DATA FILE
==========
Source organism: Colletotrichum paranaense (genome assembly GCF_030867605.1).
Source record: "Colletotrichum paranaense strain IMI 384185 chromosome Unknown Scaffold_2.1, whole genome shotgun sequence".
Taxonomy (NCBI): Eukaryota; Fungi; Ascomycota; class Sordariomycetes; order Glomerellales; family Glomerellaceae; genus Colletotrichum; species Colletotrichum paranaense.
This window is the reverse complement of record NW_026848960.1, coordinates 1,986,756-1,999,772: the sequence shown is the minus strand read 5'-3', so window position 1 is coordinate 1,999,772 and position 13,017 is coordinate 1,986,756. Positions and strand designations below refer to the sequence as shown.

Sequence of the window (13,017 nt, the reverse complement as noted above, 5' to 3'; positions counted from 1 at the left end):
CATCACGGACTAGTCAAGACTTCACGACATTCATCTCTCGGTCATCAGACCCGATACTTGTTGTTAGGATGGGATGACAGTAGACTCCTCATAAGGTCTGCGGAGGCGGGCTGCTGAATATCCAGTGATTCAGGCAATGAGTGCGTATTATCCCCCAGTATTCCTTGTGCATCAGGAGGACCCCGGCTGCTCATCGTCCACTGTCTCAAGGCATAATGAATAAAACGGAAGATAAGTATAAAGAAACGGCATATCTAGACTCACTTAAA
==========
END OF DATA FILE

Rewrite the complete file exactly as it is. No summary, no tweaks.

Source organism: Colletotrichum paranaense (genome assembly GCF_030867605.1).
Source record: "Colletotrichum paranaense strain IMI 384185 chromosome Unknown Scaffold_2.1, whole genome shotgun sequence".
Taxonomy (NCBI): Eukaryota; Fungi; Ascomycota; class Sordariomycetes; order Glomerellales; family Glomerellaceae; genus Colletotrichum; species Colletotrichum paranaense.
This window is the reverse complement of record NW_026848960.1, coordinates 1,986,756-1,999,772: the sequence shown is the minus strand read 5'-3', so window position 1 is coordinate 1,999,772 and position 13,017 is coordinate 1,986,756. Positions and strand designations below refer to the sequence as shown.

Sequence of the window (13,017 nt, the reverse complement as noted above, 5' to 3'; positions counted from 1 at the left end):
CATCACGGACTAGTCAAGACTTCACGACATTCATCTCTCGGTCATCAGACCCGATACTTGTTGTTAGGATGGGATGACAGTAGACTCCTCATAAGGTCTGCGGAGGCGGGCTGCTGAATATCCAGTGATTCAGGCAATGAGTGCGTATTATCCCCCAGTATTCCTTGTGCATCAGGAGGACCCCGGCTGCTCATCGTCCACTGTCTCAAGGCATAATGAATAAAACGGAAGATAAGTATAAAGAAACGGCATATCTAGACTCACTTAAA